In the Mercado Central.
Allegedly, the city of Valencia is home to some 810,000 souls with over a million and a half in the greater metropolitan area. But it never felt that way to us. The downtown area was curiously sedate and when we arrived last Tuesday, we even guessed that the country was enjoying a public holiday. It wasn't.
Our hotel overlooked one of the city's main hubs - the Plaza del Ayuntamiento. Although only a two star establishment, our fourth floor room was both clean and equipped to a good modern standard. There was even a little private balcony above the side street next to the hotel. Breakfast was included with the room charge and it was okay - spanish omelette, frankfurters, cheese slices, ham, tuna fish, fresh fruit salad, croissants, fresh coffee and bread. My only gripe was that guests were expected to pay an extra euro for a glass of fresh orange juice. I have never come across such an irritating supplementary charge before.
Established by occupying Romans in 137BC, Valencia has experienced a long and colourful history. This is reflected in its old town architecture which evidences various cultural influences as well as the city's economic might in past centuries. Previously, the north and eastern flanks of the original walled city were protected by the Turia River which had different moods and was crossed by several stalwart stone bridges. Ruinous flooding in 1957 led the city fathers to make a daring decision to divert the river's course.
Where once zillions of gallons of water danced to the sea, the old riverbed is now home to luxuriant gardens, jogging tracks, football pitches, children's playgrounds and the breathtaking architecture of the futuristic City of Arts and Sciences complex conceived by the innovative Valencian architect - Santiago Calatrava.
While we were there we visited three museums. There was the Gonzalo Marti National Ceramics Museum housed in a beautiful old Renaissance palace. It showcased the finest ceramics commissioned by the city's ruling aristocracy but seemed oblivious to the everyday ceramic-ware of the ordinary working classes. A second museum visit was to the Plaza de Toros - the bullfighting museum next to the city's Colosseum-like bullring.
The third museum involved a metro ride to the northern suburbs. It is called the Museo Fallero and it celebrates the city's Fallas Festivals. "What?" I hear you asking. Each March, huge papier mache statues or scenes adorn various streets and plazas. Over the years they have become ever bolder, ever more professionally finished. Unfortunately, on the night of March 17th or 18th each year the Fallas figures are burnt in a carnival atmosphere with dancing, wild singing and firecrackers bursting. The museum houses many "ninots" or models of those vast sculptures and tells the story of this unique tradition.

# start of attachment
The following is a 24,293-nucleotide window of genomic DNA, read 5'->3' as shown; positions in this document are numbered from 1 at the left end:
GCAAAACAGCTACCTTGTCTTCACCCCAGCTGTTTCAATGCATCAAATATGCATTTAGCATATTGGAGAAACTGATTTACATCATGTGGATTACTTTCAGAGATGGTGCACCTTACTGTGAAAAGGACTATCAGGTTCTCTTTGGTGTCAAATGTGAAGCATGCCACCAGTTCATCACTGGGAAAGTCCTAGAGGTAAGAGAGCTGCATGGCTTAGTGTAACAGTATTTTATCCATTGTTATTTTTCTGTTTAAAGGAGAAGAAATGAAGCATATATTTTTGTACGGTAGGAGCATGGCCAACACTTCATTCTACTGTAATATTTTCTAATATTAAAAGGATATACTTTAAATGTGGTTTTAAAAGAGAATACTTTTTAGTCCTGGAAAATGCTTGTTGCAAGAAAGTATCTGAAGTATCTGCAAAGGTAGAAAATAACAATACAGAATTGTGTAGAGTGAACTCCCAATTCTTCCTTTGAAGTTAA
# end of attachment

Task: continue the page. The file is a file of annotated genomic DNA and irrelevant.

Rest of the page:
It used to be that British people saw Spain as a bargain basement holiday location with cheap accommodation and low-priced drinks and meals, making holiday pounds stretch further. Not any more - I can tell you. On the Thursday night, we visited an unexceptional city centre bar to watch, on TV, Atletico Madrid play Valencia in the Europa Cup and were charged nine euros for two beers - that's over eight pounds. The city's lovely botanical gardens were much better value at only a euro each and we passed two happy hours there amidst various exotic palms and spectacular cacti.
City breaks like this can often involve a great deal of walking and should you choose to visit Valencia, Rome, Berlin or any other inviting European city may I humbly suggest a stout and comfortable pair of walking shoes or, if wheelchair-bound, an Olympic athlete to push you round. I could go on and on boring you to death with more intricate details of our mini-adventure but I sense it's time to plant the following full stop.
"NO FOTOS!" at the Fallas Museum but I took this one anyway.